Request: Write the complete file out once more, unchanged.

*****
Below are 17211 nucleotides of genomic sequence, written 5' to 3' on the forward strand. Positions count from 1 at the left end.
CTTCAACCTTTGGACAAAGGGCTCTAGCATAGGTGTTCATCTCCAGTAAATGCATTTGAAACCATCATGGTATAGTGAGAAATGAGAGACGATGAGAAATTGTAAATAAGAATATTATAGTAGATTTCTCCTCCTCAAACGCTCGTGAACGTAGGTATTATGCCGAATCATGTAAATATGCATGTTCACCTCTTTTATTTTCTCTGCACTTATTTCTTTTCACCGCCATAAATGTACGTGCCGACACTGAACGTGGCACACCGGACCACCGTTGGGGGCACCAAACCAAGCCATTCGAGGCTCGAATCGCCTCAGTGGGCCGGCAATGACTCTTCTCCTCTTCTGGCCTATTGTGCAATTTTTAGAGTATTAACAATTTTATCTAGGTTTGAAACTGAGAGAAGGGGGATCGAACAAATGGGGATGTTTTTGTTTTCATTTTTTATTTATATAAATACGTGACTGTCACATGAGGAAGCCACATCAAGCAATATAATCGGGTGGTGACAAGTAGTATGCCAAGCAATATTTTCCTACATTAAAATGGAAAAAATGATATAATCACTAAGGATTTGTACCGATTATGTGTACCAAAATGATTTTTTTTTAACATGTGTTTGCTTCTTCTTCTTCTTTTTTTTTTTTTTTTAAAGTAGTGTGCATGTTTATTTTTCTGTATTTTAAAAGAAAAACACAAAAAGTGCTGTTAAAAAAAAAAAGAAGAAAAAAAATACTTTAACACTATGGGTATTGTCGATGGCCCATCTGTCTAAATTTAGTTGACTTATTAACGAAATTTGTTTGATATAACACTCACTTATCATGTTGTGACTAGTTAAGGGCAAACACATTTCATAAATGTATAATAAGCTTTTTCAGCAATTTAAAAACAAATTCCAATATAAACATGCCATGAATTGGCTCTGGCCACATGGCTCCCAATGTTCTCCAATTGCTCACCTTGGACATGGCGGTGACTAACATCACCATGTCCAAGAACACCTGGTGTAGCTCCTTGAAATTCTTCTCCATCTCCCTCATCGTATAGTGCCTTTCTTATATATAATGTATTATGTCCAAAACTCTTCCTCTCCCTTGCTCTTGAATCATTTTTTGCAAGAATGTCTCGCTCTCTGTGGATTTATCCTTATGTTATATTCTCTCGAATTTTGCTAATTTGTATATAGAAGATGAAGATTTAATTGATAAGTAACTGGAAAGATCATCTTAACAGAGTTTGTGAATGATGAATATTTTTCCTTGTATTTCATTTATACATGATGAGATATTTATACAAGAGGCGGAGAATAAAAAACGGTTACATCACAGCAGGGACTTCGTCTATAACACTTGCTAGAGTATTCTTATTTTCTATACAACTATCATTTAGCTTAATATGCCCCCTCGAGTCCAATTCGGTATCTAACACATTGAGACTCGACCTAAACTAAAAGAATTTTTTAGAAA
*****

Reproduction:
Below are 17211 nucleotides of genomic sequence, written 5' to 3' on the forward strand. Positions count from 1 at the left end.
CTTCAACCTTTGGACAAAGGGCTCTAGCATAGGTGTTCATCTCCAGTAAATGCATTTGAAACCATCATGGTATAGTGAGAAATGAGAGACGATGAGAAATTGTAAATAAGAATATTATAGTAGATTTCTCCTCCTCAAACGCTCGTGAACGTAGGTATTATGCCGAATCATGTAAATATGCATGTTCACCTCTTTTATTTTCTCTGCACTTATTTCTTTTCACCGCCATAAATGTACGTGCCGACACTGAACGTGGCACACCGGACCACCGTTGGGGGCACCAAACCAAGCCATTCGAGGCTCGAATCGCCTCAGTGGGCCGGCAATGACTCTTCTCCTCTTCTGGCCTATTGTGCAATTTTTAGAGTATTAACAATTTTATCTAGGTTTGAAACTGAGAGAAGGGGGATCGAACAAATGGGGATGTTTTTGTTTTCATTTTTTATTTATATAAATACGTGACTGTCACATGAGGAAGCCACATCAAGCAATATAATCGGGTGGTGACAAGTAGTATGCCAAGCAATATTTTCCTACATTAAAATGGAAAAAATGATATAATCACTAAGGATTTGTACCGATTATGTGTACCAAAATGATTTTTTTTTAACATGTGTTTGCTTCTTCTTCTTCTTTTTTTTTTTTTTTTAAAGTAGTGTGCATGTTTATTTTTCTGTATTTTAAAAGAAAAACACAAAAAGTGCTGTTAAAAAAAAAAAGAAGAAAAAAAATACTTTAACACTATGGGTATTGTCGATGGCCCATCTGTCTAAATTTAGTTGACTTATTAACGAAATTTGTTTGATATAACACTCACTTATCATGTTGTGACTAGTTAAGGGCAAACACATTTCATAAATGTATAATAAGCTTTTTCAGCAATTTAAAAACAAATTCCAATATAAACATGCCATGAATTGGCTCTGGCCACATGGCTCCCAATGTTCTCCAATTGCTCACCTTGGACATGGCGGTGACTAACATCACCATGTCCAAGAACACCTGGTGTAGCTCCTTGAAATTCTTCTCCATCTCCCTCATCGTATAGTGCCTTTCTTATATATAATGTATTATGTCCAAAACTCTTCCTCTCCCTTGCTCTTGAATCATTTTTTGCAAGAATGTCTCGCTCTCTGTGGATTTATCCTTATGTTATATTCTCTCGAATTTTGCTAATTTGTATATAGAAGATGAAGATTTAATTGATAAGTAACTGGAAAGATCATCTTAACAGAGTTTGTGAATGATGAATATTTTTCCTTGTATTTCATTTATACATGATGAGATATTTATACAAGAGGCGGAGAATAAAAAACGGTTACATCACAGCAGGGACTTCGTCTATAACACTTGCTAGAGTATTCTTATTTTCTATACAACTATCATTTAGCTTAATATGCCCCCTCGAGTCCAATTCGGTATCTAACACATTGAGACTCGACCTAAACTAAAAGAATTTTTTAGAAA